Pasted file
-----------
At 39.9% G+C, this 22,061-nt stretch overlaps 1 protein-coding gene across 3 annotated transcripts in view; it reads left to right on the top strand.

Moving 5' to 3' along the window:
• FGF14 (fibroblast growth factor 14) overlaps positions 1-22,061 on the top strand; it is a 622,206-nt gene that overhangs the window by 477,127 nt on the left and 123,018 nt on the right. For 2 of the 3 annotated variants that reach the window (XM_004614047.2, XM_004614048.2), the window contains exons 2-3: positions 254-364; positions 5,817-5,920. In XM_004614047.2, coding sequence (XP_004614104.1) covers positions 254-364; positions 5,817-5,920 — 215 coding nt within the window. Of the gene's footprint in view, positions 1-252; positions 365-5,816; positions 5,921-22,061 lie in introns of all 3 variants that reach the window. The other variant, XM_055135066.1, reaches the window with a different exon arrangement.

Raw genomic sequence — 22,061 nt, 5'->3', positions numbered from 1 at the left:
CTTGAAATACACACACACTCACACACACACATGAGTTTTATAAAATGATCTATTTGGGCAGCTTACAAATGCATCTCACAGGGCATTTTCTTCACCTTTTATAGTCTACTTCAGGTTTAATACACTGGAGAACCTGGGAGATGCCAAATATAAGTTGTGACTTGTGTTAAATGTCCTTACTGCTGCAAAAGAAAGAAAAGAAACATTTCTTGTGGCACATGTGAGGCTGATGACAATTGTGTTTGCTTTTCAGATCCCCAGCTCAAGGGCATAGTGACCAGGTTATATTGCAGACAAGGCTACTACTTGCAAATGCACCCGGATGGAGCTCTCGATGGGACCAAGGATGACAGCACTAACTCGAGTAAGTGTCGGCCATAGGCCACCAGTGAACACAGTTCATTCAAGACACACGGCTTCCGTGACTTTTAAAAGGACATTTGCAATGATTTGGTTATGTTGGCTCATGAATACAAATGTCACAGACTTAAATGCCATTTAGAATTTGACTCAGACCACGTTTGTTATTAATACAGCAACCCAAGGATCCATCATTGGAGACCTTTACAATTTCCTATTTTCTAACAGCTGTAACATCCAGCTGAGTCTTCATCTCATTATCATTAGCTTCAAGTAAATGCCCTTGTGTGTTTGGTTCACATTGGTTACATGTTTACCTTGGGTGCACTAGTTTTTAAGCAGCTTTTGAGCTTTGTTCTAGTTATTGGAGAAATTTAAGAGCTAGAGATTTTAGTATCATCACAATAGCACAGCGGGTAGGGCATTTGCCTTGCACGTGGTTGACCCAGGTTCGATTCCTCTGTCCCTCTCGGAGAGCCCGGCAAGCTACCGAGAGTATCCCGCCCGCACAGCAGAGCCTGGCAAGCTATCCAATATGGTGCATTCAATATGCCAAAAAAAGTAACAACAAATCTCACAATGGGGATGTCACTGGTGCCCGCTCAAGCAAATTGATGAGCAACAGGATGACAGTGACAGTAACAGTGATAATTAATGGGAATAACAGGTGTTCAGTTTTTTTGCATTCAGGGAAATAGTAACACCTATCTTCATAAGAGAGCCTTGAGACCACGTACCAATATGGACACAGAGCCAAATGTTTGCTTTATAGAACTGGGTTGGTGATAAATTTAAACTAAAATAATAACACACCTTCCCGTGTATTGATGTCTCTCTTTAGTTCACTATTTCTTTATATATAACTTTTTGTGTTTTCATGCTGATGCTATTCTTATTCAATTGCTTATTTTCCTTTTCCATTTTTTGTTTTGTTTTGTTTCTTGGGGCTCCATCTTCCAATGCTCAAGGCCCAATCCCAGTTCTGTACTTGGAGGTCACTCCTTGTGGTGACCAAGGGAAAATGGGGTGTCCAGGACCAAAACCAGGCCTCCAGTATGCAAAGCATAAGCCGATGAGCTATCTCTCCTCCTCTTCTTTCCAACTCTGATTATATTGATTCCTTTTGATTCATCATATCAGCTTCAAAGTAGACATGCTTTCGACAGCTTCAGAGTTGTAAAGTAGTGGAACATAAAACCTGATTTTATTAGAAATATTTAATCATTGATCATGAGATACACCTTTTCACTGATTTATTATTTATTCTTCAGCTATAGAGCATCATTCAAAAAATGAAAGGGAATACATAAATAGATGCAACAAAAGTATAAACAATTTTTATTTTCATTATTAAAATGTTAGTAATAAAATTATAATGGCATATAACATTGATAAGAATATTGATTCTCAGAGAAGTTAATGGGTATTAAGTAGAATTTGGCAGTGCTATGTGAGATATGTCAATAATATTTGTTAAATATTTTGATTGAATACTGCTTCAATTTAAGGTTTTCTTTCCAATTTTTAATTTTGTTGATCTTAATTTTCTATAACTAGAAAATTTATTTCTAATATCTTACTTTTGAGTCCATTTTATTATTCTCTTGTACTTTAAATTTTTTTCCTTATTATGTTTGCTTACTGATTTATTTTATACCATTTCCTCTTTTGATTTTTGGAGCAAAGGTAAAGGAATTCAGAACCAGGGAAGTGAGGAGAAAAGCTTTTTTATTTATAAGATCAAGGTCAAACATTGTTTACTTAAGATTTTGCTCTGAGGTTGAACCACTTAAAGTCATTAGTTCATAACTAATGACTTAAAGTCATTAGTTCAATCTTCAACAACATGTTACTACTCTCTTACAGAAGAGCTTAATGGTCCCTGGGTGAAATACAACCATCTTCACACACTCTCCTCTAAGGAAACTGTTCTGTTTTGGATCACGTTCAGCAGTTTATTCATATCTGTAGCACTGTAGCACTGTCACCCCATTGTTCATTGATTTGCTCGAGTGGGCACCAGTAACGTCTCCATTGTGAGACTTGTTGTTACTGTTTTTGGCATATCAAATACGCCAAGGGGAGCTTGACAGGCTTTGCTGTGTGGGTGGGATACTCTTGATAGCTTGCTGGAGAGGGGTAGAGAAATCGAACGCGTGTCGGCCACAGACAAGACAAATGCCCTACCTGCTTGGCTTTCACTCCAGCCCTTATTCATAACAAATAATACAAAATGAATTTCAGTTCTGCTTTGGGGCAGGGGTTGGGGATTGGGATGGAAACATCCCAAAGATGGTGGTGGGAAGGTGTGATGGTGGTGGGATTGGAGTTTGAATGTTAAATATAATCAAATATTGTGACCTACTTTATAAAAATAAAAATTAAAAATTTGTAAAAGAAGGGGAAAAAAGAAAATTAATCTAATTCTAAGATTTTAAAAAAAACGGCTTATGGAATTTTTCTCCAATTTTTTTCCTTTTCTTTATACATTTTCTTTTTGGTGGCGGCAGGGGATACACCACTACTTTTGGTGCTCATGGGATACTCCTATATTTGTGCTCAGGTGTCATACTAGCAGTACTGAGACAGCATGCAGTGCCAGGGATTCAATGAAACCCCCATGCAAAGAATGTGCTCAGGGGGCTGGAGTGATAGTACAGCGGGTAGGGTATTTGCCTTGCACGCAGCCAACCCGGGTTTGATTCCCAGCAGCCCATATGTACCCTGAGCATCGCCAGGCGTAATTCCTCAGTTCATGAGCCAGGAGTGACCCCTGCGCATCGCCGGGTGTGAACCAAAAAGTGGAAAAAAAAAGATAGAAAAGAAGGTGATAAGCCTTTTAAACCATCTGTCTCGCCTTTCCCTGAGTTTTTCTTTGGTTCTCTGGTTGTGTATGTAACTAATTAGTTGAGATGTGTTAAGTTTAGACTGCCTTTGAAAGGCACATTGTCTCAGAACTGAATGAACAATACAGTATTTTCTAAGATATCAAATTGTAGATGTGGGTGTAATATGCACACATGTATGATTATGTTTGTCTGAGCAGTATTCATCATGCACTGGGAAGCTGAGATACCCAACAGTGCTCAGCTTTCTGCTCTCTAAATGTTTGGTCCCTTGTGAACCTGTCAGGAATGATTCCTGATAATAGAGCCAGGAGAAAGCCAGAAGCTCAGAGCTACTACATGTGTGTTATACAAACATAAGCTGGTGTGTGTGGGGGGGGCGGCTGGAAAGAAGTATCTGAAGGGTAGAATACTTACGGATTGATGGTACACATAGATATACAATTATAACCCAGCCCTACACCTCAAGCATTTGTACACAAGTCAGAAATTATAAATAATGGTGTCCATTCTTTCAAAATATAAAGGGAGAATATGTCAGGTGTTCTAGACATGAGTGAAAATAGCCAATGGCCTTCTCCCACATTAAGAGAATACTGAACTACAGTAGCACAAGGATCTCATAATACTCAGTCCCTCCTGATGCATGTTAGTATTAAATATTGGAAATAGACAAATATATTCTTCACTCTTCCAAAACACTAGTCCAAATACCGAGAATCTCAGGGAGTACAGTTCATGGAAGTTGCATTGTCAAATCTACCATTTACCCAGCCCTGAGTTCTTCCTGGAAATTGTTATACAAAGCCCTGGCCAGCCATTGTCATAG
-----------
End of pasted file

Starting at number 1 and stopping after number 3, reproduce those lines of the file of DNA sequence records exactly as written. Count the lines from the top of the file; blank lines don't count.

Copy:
At 39.9% G+C, this 22,061-nt stretch overlaps 1 protein-coding gene across 3 annotated transcripts in view; it reads left to right on the top strand.

Moving 5' to 3' along the window:
• FGF14 (fibroblast growth factor 14) overlaps positions 1-22,061 on the top strand; it is a 622,206-nt gene that overhangs the window by 477,127 nt on the left and 123,018 nt on the right. For 2 of the 3 annotated variants that reach the window (XM_004614047.2, XM_004614048.2), the window contains exons 2-3: positions 254-364; positions 5,817-5,920. In XM_004614047.2, coding sequence (XP_004614104.1) covers positions 254-364; positions 5,817-5,920 — 215 coding nt within the window. Of the gene's footprint in view, positions 1-252; positions 365-5,816; positions 5,921-22,061 lie in introns of all 3 variants that reach the window. The other variant, XM_055135066.1, reaches the window with a different exon arrangement.